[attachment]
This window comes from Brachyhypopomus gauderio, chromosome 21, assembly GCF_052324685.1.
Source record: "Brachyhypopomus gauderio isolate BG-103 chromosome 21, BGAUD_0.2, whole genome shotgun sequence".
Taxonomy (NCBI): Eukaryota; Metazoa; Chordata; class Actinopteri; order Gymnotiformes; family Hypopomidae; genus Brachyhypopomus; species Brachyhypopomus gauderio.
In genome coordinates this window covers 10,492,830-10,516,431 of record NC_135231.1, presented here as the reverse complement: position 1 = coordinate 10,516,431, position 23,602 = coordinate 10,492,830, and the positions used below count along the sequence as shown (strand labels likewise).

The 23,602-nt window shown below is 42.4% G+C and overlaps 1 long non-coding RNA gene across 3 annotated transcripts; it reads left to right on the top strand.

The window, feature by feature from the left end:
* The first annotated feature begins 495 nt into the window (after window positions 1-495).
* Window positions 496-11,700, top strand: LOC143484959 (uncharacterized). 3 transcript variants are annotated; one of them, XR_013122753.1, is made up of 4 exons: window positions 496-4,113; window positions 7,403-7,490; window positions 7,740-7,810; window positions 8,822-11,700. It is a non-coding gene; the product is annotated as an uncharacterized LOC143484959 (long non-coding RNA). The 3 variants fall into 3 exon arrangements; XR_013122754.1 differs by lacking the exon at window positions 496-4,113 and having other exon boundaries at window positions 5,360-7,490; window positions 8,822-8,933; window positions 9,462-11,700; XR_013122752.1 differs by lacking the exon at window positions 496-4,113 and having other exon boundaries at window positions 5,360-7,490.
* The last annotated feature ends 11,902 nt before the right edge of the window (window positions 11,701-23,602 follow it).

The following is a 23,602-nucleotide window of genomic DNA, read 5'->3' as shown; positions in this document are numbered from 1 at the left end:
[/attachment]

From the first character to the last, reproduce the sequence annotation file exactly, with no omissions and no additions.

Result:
This window comes from Brachyhypopomus gauderio, chromosome 21, assembly GCF_052324685.1.
Source record: "Brachyhypopomus gauderio isolate BG-103 chromosome 21, BGAUD_0.2, whole genome shotgun sequence".
Taxonomy (NCBI): Eukaryota; Metazoa; Chordata; class Actinopteri; order Gymnotiformes; family Hypopomidae; genus Brachyhypopomus; species Brachyhypopomus gauderio.
In genome coordinates this window covers 10,492,830-10,516,431 of record NC_135231.1, presented here as the reverse complement: position 1 = coordinate 10,516,431, position 23,602 = coordinate 10,492,830, and the positions used below count along the sequence as shown (strand labels likewise).

The 23,602-nt window shown below is 42.4% G+C and overlaps 1 long non-coding RNA gene across 3 annotated transcripts; it reads left to right on the top strand.

The window, feature by feature from the left end:
* The first annotated feature begins 495 nt into the window (after window positions 1-495).
* Window positions 496-11,700, top strand: LOC143484959 (uncharacterized). 3 transcript variants are annotated; one of them, XR_013122753.1, is made up of 4 exons: window positions 496-4,113; window positions 7,403-7,490; window positions 7,740-7,810; window positions 8,822-11,700. It is a non-coding gene; the product is annotated as an uncharacterized LOC143484959 (long non-coding RNA). The 3 variants fall into 3 exon arrangements; XR_013122754.1 differs by lacking the exon at window positions 496-4,113 and having other exon boundaries at window positions 5,360-7,490; window positions 8,822-8,933; window positions 9,462-11,700; XR_013122752.1 differs by lacking the exon at window positions 496-4,113 and having other exon boundaries at window positions 5,360-7,490.
* The last annotated feature ends 11,902 nt before the right edge of the window (window positions 11,701-23,602 follow it).

The following is a 23,602-nucleotide window of genomic DNA, read 5'->3' as shown; positions in this document are numbered from 1 at the left end: